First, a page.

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When I was diagnosed with multiple sclerosis 10 years ago, my husband became my primary caregiver, a job that consumes enormous energy and has increasingly challenged his patience.

Little did we know how much our world would change, but we were quickly overwhelmed by fear as we realized our biggest challenges were ahead of us.

At first it was relatively normal. I was fatigued and a bit shaky, but still walking, driving and functioning pretty well. Then it became much harder as I lost mobility, moving from a cane to a walker to a wheelchair today.

The burden fell on my husband to take care of me. I eventually had a daytime home health aide, but my husband was in charge of making the trains run on time, doing the household chores, ensuring my medicines are up-to-date, that I get to the doctor and that I keep up with my physical routines.

I continue working as a freelance writer, and my husband goes to work every day. But the mornings and the evenings are a heavy burden for my primary caregiver.

There are ways to cope. Here are 8 basic tips for caregivers looking after a spouse or a relative who is disabled because of MS.

Make sure the home is safe and accessible. Think about accessibility needs today and what may be required in the future, and consult with experts on your options. This may involve home renovations, some of which may be simple and others that may be costly. You want to ensure safety, provide as much independence for your loved one as possible, and create an environment that reduces your own strain and stress. You certainly want easy entry and exit from the home, doorways that are wide enough for a walker or wheelchair and the ability to use a shower or bath.

Get the right equipment: Many issues such as bed sores or general discomfort can be avoided if you have a properly sized wheelchair with a quality cushion. To make life easier for everyone, you also should consider a hospital bed that raises and lowers, a portable bedside toilet to avoid time consuming treks to the bathroom, and a portable patient lift if your loved one cannot stand on her own.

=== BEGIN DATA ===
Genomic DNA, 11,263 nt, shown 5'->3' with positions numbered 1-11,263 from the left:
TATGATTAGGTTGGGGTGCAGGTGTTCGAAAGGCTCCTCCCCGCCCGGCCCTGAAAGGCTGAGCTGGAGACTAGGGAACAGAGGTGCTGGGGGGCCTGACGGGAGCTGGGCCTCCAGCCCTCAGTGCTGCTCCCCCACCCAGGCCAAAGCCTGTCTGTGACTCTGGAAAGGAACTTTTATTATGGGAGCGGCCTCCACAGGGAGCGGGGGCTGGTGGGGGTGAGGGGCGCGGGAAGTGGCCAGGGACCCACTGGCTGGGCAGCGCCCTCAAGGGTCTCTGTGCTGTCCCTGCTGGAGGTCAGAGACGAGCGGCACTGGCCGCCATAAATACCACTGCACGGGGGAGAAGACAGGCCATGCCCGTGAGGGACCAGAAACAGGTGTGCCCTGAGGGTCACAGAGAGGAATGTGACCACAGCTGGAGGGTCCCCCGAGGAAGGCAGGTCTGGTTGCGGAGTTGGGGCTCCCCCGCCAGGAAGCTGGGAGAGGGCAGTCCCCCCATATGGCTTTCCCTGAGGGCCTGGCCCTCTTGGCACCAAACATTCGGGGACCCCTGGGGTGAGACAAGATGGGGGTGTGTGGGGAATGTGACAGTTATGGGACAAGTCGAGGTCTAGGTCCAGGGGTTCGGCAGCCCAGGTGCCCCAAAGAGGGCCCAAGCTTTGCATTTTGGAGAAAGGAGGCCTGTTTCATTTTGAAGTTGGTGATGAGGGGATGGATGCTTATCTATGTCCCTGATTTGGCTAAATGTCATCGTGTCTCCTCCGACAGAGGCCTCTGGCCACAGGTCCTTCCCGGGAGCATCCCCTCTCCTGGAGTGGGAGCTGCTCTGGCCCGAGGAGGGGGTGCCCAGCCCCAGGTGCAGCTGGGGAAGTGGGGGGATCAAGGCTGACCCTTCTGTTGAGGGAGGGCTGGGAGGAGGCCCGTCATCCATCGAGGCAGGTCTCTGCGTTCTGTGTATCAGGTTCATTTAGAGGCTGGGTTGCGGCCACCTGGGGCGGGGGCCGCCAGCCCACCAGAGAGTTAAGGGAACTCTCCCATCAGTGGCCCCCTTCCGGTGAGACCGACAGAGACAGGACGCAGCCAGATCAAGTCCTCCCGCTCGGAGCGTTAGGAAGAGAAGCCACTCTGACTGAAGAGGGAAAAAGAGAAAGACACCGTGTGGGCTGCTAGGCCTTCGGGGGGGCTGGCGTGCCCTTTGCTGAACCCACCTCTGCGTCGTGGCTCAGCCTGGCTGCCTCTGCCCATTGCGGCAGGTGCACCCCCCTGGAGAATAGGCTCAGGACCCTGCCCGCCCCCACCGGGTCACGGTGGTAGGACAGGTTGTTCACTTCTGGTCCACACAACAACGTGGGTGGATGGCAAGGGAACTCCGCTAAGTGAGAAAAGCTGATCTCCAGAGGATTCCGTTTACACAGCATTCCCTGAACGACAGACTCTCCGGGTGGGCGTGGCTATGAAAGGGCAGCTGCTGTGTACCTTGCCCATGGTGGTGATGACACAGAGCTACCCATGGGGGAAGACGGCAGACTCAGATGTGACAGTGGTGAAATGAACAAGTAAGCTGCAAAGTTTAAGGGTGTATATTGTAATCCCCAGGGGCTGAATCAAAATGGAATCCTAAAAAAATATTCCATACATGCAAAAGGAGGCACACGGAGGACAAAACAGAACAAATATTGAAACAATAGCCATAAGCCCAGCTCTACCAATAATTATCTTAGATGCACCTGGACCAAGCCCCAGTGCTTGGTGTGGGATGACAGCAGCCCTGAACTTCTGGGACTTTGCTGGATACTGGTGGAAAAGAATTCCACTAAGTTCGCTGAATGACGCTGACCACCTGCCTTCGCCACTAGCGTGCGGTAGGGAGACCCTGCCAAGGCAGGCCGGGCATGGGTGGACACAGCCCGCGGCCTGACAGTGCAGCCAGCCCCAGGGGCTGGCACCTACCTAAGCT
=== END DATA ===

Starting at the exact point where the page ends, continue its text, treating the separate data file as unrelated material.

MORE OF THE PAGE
Physical fitness is important: Make sure your family member with MS is on a schedule of stretching and moving as much as possible to prevent stiffness and spasticity, and encourage the importance of building strength and staying as physically fit as possible. MS affects people in different ways and often causes fatigue and weakness that limits exercise, but building up one's strength when possible can turn out to be a real asset.

It's a family affair: Family members should be part of the group helping the caregiver with chores such as grocery shopping, house cleaning or taking the patient to the doctor. Family members also can help the caregiver take a break and provide some personal space.

Closely monitor medications: Keep a chart to make sure prescription medicines are taken on time, and watch for any adverse reactions.

Don't let your loved one become isolated: While the symptoms and progression of MS varies, the more disabled one becomes, the more difficult it can be to socialize with friends and take part in activities outside the home. Encourage your loved one to get out as much as possible to visit friends or to have them come for visits. Help your loved one identify and participate in organized activities or take part in volunteer opportunities to help others.

Watch out for your own health: It's easy to lose sight of your own needs and concerns when taking care of a loved one, but it's critical to be alert to signs sleep deprivation, poor eating habits, health problems, stress or even depression. It won't help anyone if the primary caregiver gets sick.

Don't bottle up your feelings: Having a loved with a debilitating chronic disease like MS and then becoming the caregiver can cause feeling of frustration and anger that can build over time. Talk it out and together find ways to relieve the tension and the stress. If need be, seek outside counseling or talk to friends.